Can coding give Kenya’s women prisoners a second chance?

Two women looking at a laptop
Image caption Women at Langata maximum-security prison are hoping to change their fortunes

“When I came to prison I didn’t know computers.”

Dorcus, 44, is beaming as she pulls apart the central processing unit of one of the prison’s desktop computers, explaining to the newer classmates what each electrical component is for.

“Now I can do anything. I can even create you a computer,” she adds.

Dorcus is one of more than 500 prisoners at Langata maximum-security prison, the only women’s prison in Nairobi, Kenya’s capital.

Some inmates are serving sentences of up to two years for hawking; selling things like peanuts or fruit on the side of the road.

Others are serving life sentences for much more serious offences, like murder or violent robbery. Whatever their crime, Kenya Prisons statistics from 2014 show between 60-80% of all inmates in the country will reoffend and land back in jail.

Image caption Aggrey Mokaya is the founder of Change Hub which helps people to rehabilitate using technology

Aggrey Mokaya, 31, stands at the front of the prison classroom; inmates dressed in blue and white striped smocks with bright, burnt orange jumpers, huddle over computers, typing complicated code onto black computer screens.

He is both the founder of Change Hub, a technology focused rehabilitation programme, and a tutorial fellow at Jomo Kenyatta University of Agriculture.

“It’s all about giving people a second chance,” he says. “It’s all about giving them a chance to tap into the economy they were not a part of before.”

Change Hub teaches the women everything from coding and web design to computer repair. Aggrey believes it’s this access to technology that will slash Kenya’s high reoffending rates.

“An ex-convict and a person who has never committed a crime, in the eyes of the law they are the same,” he says.

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“So I think they should also be the same in the eyes of the economy, in the eyes of entrepreneurship or opportunities.

Image caption The prisoners learn a multitude of skills

“If they are denied opportunities and chances to actually get into a space where they can make something of themselves we are basically setting them up to fail.”

After serving half of her three-year sentence for forgery, Dorcus is being released in October 2018.

“I have five children and I’m a widow, so going back to those children is the most important thing to me,” she says.

She has already built a website for her new dress-making business that she plans to launch when she gets out.

“I won’t be moving around having dust on my feet as I don’t have a car,” she explains.

“It will change my life. I will be saving time and money.”

Kenya’s justice system is heavily focused on punishment, rather than rehabilitation, and it’s this that needs to change, according to High Court Lawyer Achieng Orero.

Image caption Rahab Nyawira with the cake she just baked

“I don’t think there is concerted effort, a conscious effort that is being done to rehabilitate prisoners,” she says.

“It’s so important to include rehabilitation or to move away from the punishment based mentality, because at the end of the day the individual gets to come out of prison, that’s the best way to equip them to be more useful in society.”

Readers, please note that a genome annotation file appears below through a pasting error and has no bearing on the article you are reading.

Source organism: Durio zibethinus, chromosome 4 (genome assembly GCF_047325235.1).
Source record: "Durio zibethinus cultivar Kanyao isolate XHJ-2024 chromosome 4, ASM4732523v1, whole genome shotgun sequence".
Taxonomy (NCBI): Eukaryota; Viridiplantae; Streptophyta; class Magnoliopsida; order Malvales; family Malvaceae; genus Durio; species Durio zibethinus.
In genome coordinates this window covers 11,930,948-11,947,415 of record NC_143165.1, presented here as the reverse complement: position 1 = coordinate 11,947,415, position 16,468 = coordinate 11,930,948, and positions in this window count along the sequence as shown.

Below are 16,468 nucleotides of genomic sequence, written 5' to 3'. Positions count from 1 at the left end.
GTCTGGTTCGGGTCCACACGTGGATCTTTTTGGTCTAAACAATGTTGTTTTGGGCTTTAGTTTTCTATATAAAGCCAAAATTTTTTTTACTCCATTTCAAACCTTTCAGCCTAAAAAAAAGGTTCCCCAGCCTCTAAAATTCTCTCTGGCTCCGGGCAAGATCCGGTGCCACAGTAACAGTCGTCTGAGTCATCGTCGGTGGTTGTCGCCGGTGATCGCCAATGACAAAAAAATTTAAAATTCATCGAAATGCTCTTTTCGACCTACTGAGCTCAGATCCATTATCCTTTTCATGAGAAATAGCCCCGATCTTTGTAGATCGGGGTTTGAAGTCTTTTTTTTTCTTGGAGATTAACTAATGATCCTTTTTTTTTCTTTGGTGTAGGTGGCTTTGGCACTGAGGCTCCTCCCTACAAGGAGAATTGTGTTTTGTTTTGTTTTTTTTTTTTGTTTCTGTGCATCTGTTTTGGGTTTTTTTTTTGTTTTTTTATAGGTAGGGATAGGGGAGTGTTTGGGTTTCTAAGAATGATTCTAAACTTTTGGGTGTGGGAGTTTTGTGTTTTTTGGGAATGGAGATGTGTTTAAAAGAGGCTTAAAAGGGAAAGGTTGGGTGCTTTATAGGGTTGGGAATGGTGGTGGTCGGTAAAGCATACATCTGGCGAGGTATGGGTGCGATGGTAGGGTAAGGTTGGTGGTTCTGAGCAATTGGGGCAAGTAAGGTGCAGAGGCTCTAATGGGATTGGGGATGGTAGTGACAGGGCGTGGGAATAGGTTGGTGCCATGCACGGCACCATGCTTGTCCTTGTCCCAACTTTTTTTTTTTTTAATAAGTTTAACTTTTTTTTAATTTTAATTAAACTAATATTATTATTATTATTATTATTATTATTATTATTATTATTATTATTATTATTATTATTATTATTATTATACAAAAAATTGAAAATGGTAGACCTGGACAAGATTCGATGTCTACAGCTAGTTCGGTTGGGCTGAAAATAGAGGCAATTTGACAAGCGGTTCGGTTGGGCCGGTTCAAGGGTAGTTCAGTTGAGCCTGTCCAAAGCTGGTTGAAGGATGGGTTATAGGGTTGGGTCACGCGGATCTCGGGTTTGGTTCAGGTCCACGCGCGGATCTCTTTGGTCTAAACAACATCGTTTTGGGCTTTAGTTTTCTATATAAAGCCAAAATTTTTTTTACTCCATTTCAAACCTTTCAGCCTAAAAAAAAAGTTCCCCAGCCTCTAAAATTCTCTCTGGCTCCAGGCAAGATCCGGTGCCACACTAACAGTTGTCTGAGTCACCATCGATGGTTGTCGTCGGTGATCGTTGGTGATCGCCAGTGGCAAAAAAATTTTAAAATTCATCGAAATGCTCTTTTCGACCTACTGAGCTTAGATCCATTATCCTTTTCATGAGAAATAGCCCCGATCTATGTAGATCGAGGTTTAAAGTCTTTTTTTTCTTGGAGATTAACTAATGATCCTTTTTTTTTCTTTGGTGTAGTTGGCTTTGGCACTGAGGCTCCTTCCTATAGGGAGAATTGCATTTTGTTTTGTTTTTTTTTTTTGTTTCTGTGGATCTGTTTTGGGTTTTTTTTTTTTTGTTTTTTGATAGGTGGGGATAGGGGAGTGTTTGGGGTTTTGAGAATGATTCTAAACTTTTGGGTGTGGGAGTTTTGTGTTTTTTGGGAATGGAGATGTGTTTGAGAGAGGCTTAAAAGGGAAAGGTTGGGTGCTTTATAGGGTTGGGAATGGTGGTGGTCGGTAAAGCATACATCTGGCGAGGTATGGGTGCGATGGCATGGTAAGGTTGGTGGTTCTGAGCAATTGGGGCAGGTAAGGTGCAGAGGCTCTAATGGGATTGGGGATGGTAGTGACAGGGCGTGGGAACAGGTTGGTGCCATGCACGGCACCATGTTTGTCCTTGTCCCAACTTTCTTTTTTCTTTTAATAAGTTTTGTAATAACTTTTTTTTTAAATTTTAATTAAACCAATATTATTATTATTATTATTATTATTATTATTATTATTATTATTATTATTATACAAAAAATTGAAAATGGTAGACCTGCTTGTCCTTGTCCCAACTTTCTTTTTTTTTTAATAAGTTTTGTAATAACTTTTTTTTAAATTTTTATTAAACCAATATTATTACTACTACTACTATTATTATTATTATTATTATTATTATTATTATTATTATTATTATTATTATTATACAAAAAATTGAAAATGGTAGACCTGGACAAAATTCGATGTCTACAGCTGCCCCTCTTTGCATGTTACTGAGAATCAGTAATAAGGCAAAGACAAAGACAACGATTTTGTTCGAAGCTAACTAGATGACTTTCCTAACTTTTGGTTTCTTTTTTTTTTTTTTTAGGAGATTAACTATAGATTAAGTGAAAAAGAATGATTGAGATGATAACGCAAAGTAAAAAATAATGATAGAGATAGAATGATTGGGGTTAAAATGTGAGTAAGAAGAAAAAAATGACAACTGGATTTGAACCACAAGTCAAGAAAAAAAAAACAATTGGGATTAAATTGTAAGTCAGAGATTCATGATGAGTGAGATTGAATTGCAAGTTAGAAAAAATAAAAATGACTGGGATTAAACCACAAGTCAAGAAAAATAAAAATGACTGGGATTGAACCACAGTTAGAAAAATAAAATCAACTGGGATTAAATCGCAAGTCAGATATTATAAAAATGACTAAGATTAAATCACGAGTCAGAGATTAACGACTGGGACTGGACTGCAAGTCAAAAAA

On the other side of Nairobi, in a small, hot kitchen, 35-year-old Rahab Nyawira carefully spreads sweet, white icing over a large two-tiered cake.

She was released from Langata prison this year after serving six years for violent robbery.

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“There’s nothing you can compare with prison,” she says. “Prison is the worst place to be but for me it was my turning point.”

Rahab now runs her own baking business and has plans to bring her daughter and two sons into the company. “My website, I can say, it is my superpower in my business,” she explains smiling. “It helps me meet new clients online everywhere in Kenya.”

She built her website while she was in prison. “I learnt so many things through Change Hub. I was introduced to HTML, CSS and Javascript. For my website I coded everything myself.”

“When my daughter sees me now, I feel so proud.”


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Aggrey believes it’s this access to technology that could radically change female prisoners’ lives once they’re released.

“There’s a gender bias when it comes to technology,” he says, explaining why he focuses on women inmates.

“If I’m able to impact the life of one woman it means you know there is a knock-on affect. It’s even a chance for her kids to get exposed to that programming early on.”

Sustainability

Aggrey is looking for funding to expand Change Hub to reach the estimated 8,000 female prisoners in Kenya.

So far 21 prisoners at Langata have gone through his programme.

He has plans to make his project sustainable by working with companies who will pay the prisoners to code and build things using 3D printers.

After that, his dream is to take Change Hub to every prison in the country.

“When you talk about wanting to do a technology project everyone says why don’t you go to the men’s prison, or the juvenile prison?

“I look at that and say yes it’s important, but it’s secondary. We will get there once we get it right at the women’s prison.”

This BBC series was produced with funding from Bill & Melinda Gates Foundation

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